Russian stocks push into bear territory as crude and World Bank cloud outlook
Russia’s stock markets have headed back into bear market territory – falling more than 20% from their highs for the year.
Russia's economy shrank almost 11% year on year in May, according to Deputy Minister for Economic Development, Andrey Klepach. The figure underlined the depth of the recession that has engulfed the country, dashing recent optimism that buoyant crude prices may see Russia past the worst.
Russia’s stock markets, which had led the world with their rally since February – matching the rebound in crude prices, are now leading the worlds markets back into the land of the bear. They are now down more 20% from their yearly highs.
Tuesday saw them stand out as amongst the biggest losers in a global sell off which saw increasingly skittish investors take a World Bank warning of deeper than expected downturns in most economies, as confirmation it was time to sell
Trust Bank Chief Economist, Evgeny Nadorshin, believes that after the strong rally from March to May, any opportunity to lock in profits was taken, with the markets having got too far ahead of the economic reality.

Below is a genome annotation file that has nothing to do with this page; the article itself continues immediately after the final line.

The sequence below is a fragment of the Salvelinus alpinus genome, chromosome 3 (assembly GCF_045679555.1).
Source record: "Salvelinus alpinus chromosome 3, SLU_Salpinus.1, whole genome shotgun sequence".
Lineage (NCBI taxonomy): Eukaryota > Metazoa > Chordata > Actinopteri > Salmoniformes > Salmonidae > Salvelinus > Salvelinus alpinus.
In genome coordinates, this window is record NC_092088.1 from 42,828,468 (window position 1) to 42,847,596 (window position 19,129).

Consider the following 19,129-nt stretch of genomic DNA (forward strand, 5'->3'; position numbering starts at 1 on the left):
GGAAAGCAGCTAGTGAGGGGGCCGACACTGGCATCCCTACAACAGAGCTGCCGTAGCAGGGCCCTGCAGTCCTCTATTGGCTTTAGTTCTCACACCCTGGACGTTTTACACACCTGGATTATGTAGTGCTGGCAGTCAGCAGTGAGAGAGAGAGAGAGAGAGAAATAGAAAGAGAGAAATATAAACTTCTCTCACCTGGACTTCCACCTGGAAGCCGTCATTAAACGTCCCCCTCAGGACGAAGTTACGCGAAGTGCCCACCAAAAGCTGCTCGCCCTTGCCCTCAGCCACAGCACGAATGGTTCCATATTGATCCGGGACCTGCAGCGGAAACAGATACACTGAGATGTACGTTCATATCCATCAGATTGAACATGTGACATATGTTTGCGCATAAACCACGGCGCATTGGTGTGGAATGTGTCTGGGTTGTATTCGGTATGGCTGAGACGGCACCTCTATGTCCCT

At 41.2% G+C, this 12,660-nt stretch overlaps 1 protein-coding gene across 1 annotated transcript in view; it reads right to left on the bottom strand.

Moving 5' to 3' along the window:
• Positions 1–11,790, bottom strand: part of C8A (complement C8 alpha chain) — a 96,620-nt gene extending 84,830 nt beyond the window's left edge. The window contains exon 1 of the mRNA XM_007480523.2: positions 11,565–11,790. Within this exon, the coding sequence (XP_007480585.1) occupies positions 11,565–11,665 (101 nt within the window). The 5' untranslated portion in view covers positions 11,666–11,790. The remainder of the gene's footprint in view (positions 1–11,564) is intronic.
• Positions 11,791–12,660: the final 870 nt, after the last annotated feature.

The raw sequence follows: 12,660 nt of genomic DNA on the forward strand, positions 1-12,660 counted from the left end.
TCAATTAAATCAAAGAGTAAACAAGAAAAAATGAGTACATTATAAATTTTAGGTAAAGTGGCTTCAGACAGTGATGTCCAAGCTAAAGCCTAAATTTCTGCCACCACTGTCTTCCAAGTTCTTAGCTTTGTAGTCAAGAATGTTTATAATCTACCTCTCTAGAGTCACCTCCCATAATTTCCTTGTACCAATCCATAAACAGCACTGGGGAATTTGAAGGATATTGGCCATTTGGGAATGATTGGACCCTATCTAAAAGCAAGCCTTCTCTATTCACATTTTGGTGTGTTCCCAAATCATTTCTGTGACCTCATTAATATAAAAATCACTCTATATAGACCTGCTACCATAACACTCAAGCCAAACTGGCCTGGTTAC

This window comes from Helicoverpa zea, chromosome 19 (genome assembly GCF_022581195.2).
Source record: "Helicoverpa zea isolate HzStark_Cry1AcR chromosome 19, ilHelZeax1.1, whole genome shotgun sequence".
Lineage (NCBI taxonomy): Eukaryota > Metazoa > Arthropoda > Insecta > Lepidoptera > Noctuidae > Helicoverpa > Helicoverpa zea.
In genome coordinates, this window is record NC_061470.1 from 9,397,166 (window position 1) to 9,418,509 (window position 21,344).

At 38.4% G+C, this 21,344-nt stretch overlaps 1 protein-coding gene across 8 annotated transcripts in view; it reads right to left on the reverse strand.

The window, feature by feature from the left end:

“The arrival of no good news made investors think that they had been initially overoptimistic and they did the thing about which people were talking the whole May and at least till the end of this spring. So, they sold, they sold as much as they could.”
The slump in Russian stocks also came as crude prices, which have been notably buoyant despite fundamentals, headed below $70/bbl. Here too there is increasing suspicion that the price has gone well beyond anything supportable on a supply demand basis. Jorge Montepeque, Global Director of Market Reporting at energy analysts, Platts, says demand could be further undermined over the longer term with the scale of U.S. government borrowings likely to lead to higher interest rates and subdued demand in the world’s largest oil consumer.
“Oil prices are under pressure because demand is not very healthy, and at the same time the U.S. Government has a lot of debt that they need to sell. As they sell this debt, the interest rate will increase as investor in U.S. debt wants to get a fair return. So, as interest rates start creeping up, demand is going to be affected further.”
The moves in crude over recent weeks have reflected the return of interest in the U.S. dollar, and have replicated falls in the prices of most other commodities. While the longer term for the U.S. currency remains weak, the demand for the commodities Russia produces is also less than rosy, with the domestic economy still to pull out of near free fall. Against this background the manic depressive nature of the Russian stockmarkets is set for further turbulence for some time yet.